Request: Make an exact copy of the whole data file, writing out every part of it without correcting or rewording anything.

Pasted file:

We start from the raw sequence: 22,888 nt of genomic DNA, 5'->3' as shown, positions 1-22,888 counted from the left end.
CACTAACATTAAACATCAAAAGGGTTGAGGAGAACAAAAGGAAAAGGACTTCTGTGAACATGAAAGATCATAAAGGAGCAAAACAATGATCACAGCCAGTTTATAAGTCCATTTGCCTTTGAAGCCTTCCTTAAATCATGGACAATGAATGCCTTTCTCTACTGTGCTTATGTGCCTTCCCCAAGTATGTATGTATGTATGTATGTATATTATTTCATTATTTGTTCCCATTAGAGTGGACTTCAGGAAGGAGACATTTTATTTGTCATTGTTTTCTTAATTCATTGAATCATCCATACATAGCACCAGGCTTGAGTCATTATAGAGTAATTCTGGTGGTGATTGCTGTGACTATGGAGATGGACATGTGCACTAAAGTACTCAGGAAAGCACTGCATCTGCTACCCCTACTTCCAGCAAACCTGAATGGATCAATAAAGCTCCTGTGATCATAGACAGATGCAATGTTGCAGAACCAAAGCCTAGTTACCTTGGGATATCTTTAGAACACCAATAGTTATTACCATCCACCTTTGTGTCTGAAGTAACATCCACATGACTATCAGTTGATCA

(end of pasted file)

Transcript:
We start from the raw sequence: 22,888 nt of genomic DNA, 5'->3' as shown, positions 1-22,888 counted from the left end.
CACTAACATTAAACATCAAAAGGGTTGAGGAGAACAAAAGGAAAAGGACTTCTGTGAACATGAAAGATCATAAAGGAGCAAAACAATGATCACAGCCAGTTTATAAGTCCATTTGCCTTTGAAGCCTTCCTTAAATCATGGACAATGAATGCCTTTCTCTACTGTGCTTATGTGCCTTCCCCAAGTATGTATGTATGTATGTATGTATATTATTTCATTATTTGTTCCCATTAGAGTGGACTTCAGGAAGGAGACATTTTATTTGTCATTGTTTTCTTAATTCATTGAATCATCCATACATAGCACCAGGCTTGAGTCATTATAGAGTAATTCTGGTGGTGATTGCTGTGACTATGGAGATGGACATGTGCACTAAAGTACTCAGGAAAGCACTGCATCTGCTACCCCTACTTCCAGCAAACCTGAATGGATCAATAAAGCTCCTGTGATCATAGACAGATGCAATGTTGCAGAACCAAAGCCTAGTTACCTTGGGATATCTTTAGAACACCAATAGTTATTACCATCCACCTTTGTGTCTGAAGTAACATCCACATGACTATCAGTTGATCA